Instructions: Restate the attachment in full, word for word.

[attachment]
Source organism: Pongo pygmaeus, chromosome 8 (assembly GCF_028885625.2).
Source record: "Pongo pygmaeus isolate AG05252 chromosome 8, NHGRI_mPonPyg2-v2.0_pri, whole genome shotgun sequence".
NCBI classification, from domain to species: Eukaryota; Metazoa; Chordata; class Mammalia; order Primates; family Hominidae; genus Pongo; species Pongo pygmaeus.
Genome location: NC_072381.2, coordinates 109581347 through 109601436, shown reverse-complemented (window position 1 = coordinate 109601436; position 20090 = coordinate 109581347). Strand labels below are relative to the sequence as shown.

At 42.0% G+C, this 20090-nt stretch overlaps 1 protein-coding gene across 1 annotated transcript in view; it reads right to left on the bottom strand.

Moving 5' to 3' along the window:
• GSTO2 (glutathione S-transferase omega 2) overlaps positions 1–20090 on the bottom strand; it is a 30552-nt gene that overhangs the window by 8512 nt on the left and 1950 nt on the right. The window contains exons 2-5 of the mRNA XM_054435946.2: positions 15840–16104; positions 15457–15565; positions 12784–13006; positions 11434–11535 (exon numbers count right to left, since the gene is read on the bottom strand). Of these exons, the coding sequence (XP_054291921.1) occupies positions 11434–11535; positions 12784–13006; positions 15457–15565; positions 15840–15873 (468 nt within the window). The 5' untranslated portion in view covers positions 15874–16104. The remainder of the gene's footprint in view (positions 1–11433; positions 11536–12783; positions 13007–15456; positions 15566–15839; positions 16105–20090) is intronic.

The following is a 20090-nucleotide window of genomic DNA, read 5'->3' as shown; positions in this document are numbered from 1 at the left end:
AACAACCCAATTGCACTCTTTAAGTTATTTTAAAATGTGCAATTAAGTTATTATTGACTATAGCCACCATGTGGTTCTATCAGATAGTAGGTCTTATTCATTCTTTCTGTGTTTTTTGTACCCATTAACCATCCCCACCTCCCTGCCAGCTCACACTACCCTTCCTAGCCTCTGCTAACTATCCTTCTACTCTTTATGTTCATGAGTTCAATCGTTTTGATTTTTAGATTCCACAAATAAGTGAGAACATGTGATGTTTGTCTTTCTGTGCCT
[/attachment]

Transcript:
Source organism: Pongo pygmaeus, chromosome 8 (assembly GCF_028885625.2).
Source record: "Pongo pygmaeus isolate AG05252 chromosome 8, NHGRI_mPonPyg2-v2.0_pri, whole genome shotgun sequence".
NCBI classification, from domain to species: Eukaryota; Metazoa; Chordata; class Mammalia; order Primates; family Hominidae; genus Pongo; species Pongo pygmaeus.
Genome location: NC_072381.2, coordinates 109581347 through 109601436, shown reverse-complemented (window position 1 = coordinate 109601436; position 20090 = coordinate 109581347). Strand labels below are relative to the sequence as shown.

At 42.0% G+C, this 20090-nt stretch overlaps 1 protein-coding gene across 1 annotated transcript in view; it reads right to left on the bottom strand.

Moving 5' to 3' along the window:
• GSTO2 (glutathione S-transferase omega 2) overlaps positions 1–20090 on the bottom strand; it is a 30552-nt gene that overhangs the window by 8512 nt on the left and 1950 nt on the right. The window contains exons 2-5 of the mRNA XM_054435946.2: positions 15840–16104; positions 15457–15565; positions 12784–13006; positions 11434–11535 (exon numbers count right to left, since the gene is read on the bottom strand). Of these exons, the coding sequence (XP_054291921.1) occupies positions 11434–11535; positions 12784–13006; positions 15457–15565; positions 15840–15873 (468 nt within the window). The 5' untranslated portion in view covers positions 15874–16104. The remainder of the gene's footprint in view (positions 1–11433; positions 11536–12783; positions 13007–15456; positions 15566–15839; positions 16105–20090) is intronic.

The following is a 20090-nucleotide window of genomic DNA, read 5'->3' as shown; positions in this document are numbered from 1 at the left end:
AACAACCCAATTGCACTCTTTAAGTTATTTTAAAATGTGCAATTAAGTTATTATTGACTATAGCCACCATGTGGTTCTATCAGATAGTAGGTCTTATTCATTCTTTCTGTGTTTTTTGTACCCATTAACCATCCCCACCTCCCTGCCAGCTCACACTACCCTTCCTAGCCTCTGCTAACTATCCTTCTACTCTTTATGTTCATGAGTTCAATCGTTTTGATTTTTAGATTCCACAAATAAGTGAGAACATGTGATGTTTGTCTTTCTGTGCCT